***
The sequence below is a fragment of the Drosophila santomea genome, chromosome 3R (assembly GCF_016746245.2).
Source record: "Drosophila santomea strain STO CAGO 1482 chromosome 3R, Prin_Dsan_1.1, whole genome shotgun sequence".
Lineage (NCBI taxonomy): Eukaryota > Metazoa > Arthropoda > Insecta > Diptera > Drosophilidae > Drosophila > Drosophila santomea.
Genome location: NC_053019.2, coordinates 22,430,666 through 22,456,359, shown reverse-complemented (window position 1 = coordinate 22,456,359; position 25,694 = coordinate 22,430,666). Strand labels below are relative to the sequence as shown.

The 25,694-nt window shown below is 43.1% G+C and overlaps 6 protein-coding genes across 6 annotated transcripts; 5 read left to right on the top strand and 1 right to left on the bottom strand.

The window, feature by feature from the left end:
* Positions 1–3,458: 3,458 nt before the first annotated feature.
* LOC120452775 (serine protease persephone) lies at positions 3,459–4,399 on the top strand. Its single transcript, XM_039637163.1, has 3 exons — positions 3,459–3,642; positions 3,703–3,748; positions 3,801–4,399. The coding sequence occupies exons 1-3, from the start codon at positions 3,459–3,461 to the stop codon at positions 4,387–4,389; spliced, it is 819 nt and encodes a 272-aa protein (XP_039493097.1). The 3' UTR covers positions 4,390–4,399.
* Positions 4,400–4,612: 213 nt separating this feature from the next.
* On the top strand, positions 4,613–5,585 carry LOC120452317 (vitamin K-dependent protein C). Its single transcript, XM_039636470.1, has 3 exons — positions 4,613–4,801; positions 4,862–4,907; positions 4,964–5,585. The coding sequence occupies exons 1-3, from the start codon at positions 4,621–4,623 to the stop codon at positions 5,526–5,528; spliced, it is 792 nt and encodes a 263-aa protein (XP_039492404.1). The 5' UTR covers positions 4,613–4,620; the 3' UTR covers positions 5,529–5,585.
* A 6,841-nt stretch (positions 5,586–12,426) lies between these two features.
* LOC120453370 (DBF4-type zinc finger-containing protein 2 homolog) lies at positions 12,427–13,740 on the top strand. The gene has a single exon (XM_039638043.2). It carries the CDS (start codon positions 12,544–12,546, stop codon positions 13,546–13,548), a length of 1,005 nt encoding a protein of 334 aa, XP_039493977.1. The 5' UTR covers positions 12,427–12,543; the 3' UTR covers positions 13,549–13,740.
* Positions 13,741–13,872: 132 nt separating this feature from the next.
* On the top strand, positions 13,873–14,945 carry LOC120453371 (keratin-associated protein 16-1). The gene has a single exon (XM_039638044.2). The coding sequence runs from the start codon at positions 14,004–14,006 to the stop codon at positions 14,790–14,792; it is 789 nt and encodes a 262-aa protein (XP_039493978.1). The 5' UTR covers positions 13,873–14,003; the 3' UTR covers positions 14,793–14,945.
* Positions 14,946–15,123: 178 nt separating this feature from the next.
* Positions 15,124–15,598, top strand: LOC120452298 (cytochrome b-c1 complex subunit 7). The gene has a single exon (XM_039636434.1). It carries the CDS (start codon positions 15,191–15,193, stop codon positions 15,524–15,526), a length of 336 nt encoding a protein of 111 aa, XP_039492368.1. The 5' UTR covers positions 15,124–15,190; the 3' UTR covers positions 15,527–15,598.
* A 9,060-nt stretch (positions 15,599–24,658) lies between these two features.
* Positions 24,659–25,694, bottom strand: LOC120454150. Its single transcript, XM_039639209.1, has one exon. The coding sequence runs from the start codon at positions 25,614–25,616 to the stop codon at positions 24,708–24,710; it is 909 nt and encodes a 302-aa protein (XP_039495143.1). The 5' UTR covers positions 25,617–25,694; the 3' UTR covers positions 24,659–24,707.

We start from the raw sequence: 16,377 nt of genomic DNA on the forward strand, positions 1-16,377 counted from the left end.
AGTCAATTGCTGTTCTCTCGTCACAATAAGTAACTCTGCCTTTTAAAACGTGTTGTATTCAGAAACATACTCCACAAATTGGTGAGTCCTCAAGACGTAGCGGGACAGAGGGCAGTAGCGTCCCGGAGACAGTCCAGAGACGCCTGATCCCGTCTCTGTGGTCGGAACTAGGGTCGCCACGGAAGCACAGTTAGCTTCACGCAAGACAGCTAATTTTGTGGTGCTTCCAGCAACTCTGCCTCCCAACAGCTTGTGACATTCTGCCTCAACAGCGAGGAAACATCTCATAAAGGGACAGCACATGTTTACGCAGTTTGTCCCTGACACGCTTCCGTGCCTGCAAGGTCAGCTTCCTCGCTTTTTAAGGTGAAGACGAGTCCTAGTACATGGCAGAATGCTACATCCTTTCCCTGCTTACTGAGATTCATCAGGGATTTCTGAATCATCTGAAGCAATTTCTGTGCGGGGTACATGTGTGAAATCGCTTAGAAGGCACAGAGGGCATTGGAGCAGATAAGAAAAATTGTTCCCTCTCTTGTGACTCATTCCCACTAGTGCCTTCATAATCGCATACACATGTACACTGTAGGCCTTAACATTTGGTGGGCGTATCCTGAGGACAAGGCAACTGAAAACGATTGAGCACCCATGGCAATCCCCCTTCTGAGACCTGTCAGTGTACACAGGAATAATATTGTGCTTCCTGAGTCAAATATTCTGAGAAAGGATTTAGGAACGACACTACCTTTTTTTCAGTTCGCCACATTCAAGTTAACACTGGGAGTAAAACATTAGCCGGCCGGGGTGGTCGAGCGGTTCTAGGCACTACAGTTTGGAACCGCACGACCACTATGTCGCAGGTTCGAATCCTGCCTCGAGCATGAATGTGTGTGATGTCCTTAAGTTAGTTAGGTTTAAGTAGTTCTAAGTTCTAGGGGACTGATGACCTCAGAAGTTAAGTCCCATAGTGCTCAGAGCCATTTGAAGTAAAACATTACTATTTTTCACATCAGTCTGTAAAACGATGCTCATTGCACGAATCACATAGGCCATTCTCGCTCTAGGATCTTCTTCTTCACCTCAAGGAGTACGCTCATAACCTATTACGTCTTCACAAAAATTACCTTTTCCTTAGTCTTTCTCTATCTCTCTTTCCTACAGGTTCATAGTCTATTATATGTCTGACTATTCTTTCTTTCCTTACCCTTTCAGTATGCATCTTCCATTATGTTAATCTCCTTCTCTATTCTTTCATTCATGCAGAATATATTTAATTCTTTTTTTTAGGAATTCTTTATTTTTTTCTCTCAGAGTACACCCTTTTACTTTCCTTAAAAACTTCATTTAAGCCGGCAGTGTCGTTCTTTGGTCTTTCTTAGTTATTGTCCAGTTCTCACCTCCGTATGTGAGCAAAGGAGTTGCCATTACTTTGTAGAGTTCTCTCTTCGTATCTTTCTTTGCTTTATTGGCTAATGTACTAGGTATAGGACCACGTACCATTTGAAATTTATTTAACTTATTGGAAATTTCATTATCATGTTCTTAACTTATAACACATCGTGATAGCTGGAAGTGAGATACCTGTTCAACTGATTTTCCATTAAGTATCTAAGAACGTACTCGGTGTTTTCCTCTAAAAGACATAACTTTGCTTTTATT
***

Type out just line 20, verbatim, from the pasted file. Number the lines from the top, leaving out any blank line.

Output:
AGTCAATTGCTGTTCTCTCGTCACAATAAGTAACTCTGCCTTTTAAAACGTGTTGTATTCAGAAACATACTCCACAAATTGGTGAGTCCTCAAGACGTAGCGGGACAGAGGGCAGTAGCGTCCCGGAGACAGTCCAGAGACGCCTGATCCCGTCTCTGTGGTCGGAACTAGGGTCGCCACGGAAGCACAGTTAGCTTCACGCAAGACAGCTAATTTTGTGGTGCTTCCAGCAACTCTGCCTCCCAACAGCTTGTGACATTCTGCCTCAACAGCGAGGAAACATCTCATAAAGGGACAGCACATGTTTACGCAGTTTGTCCCTGACACGCTTCCGTGCCTGCAAGGTCAGCTTCCTCGCTTTTTAAGGTGAAGACGAGTCCTAGTACATGGCAGAATGCTACATCCTTTCCCTGCTTACTGAGATTCATCAGGGATTTCTGAATCATCTGAAGCAATTTCTGTGCGGGGTACATGTGTGAAATCGCTTAGAAGGCACAGAGGGCATTGGAGCAGATAAGAAAAATTGTTCCCTCTCTTGTGACTCATTCCCACTAGTGCCTTCATAATCGCATACACATGTACACTGTAGGCCTTAACATTTGGTGGGCGTATCCTGAGGACAAGGCAACTGAAAACGATTGAGCACCCATGGCAATCCCCCTTCTGAGACCTGTCAGTGTACACAGGAATAATATTGTGCTTCCTGAGTCAAATATTCTGAGAAAGGATTTAGGAACGACACTACCTTTTTTTCAGTTCGCCACATTCAAGTTAACACTGGGAGTAAAACATTAGCCGGCCGGGGTGGTCGAGCGGTTCTAGGCACTACAGTTTGGAACCGCACGACCACTATGTCGCAGGTTCGAATCCTGCCTCGAGCATGAATGTGTGTGATGTCCTTAAGTTAGTTAGGTTTAAGTAGTTCTAAGTTCTAGGGGACTGATGACCTCAGAAGTTAAGTCCCATAGTGCTCAGAGCCATTTGAAGTAAAACATTACTATTTTTCACATCAGTCTGTAAAACGATGCTCATTGCACGAATCACATAGGCCATTCTCGCTCTAGGATCTTCTTCTTCACCTCAAGGAGTACGCTCATAACCTATTACGTCTTCACAAAAATTACCTTTTCCTTAGTCTTTCTCTATCTCTCTTTCCTACAGGTTCATAGTCTATTATATGTCTGACTATTCTTTCTTTCCTTACCCTTTCAGTATGCATCTTCCATTATGTTAATCTCCTTCTCTATTCTTTCATTCATGCAGAATATATTTAATTCTTTTTTTTAGGAATTCTTTATTTTTTTCTCTCAGAGTACACCCTTTTACTTTCCTTAAAAACTTCATTTAAGCCGGCAGTGTCGTTCTTTGGTCTTTCTTAGTTATTGTCCAGTTCTCACCTCCGTATGTGAGCAAAGGAGTTGCCATTACTTTGTAGAGTTCTCTCTTCGTATCTTTCTTTGCTTTATTGGCTAATGTACTAGGTATAGGACCACGTACCATTTGAAATTTATTTAACTTATTGGAAATTTCATTATCATGTTCTTAACTTATAACACATCGTGATAGCTGGAAGTGAGATACCTGTTCAACTGATTTTCCATTAAGTATCTAAGAACGTACTCGGTGTTTTCCTCTAAAAGACATAACTTTGCTTTTATT